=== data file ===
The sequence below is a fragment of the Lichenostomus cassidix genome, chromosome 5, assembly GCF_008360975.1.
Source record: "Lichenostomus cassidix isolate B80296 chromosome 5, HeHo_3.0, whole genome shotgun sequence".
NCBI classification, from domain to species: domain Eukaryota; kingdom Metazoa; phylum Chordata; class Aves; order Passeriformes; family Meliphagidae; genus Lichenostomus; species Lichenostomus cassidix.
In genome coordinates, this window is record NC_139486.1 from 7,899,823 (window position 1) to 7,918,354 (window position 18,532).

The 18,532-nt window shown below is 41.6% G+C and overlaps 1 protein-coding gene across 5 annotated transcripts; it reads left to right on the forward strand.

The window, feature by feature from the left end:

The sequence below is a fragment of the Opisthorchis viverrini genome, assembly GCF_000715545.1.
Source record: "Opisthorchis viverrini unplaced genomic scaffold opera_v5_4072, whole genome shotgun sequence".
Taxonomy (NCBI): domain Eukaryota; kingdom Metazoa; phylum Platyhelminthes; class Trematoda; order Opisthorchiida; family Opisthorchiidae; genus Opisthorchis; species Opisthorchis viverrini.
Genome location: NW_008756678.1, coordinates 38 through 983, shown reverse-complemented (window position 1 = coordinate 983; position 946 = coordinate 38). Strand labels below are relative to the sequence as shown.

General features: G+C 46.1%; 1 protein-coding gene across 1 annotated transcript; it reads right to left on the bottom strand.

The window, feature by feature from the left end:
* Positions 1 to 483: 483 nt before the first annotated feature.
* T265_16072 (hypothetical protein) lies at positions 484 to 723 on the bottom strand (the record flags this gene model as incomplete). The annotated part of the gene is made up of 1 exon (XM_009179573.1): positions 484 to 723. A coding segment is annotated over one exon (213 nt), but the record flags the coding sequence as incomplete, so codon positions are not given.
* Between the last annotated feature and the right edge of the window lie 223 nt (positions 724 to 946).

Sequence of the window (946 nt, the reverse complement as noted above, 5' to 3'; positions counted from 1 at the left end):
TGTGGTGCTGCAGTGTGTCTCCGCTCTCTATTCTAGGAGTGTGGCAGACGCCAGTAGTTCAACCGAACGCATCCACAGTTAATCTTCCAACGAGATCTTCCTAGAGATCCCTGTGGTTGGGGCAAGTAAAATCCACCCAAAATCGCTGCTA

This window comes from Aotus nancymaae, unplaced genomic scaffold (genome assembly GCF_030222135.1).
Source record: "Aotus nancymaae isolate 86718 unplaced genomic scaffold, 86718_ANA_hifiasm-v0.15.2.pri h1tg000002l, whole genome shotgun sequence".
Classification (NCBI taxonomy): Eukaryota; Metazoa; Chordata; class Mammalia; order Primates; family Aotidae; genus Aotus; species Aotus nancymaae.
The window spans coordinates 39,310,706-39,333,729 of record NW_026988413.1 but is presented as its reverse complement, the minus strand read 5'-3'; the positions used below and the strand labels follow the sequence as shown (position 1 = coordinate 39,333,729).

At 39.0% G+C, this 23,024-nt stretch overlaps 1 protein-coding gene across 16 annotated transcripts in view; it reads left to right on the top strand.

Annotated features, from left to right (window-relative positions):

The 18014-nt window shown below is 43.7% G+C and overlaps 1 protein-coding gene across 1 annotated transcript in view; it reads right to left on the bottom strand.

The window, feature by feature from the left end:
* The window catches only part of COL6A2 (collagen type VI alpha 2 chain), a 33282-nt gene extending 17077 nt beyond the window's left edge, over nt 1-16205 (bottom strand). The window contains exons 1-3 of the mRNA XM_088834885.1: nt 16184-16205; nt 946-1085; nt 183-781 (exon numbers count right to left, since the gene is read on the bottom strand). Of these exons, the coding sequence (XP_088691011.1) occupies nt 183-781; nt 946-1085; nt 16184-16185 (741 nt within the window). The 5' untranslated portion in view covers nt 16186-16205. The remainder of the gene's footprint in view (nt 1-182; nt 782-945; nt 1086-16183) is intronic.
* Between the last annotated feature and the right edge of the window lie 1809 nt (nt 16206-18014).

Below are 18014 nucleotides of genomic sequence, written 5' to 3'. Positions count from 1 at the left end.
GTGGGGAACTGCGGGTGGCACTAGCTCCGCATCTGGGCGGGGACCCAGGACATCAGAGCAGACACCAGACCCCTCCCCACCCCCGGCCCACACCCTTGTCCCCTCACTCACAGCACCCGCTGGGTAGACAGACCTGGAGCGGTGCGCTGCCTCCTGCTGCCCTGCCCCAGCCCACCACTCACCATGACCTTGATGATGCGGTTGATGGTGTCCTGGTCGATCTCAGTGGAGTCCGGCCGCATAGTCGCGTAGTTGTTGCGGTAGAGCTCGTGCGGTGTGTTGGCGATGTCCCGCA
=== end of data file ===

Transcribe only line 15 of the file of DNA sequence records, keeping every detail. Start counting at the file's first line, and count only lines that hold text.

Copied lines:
* Between the last annotated feature and the right edge of the window lie 223 nt (positions 724 to 946).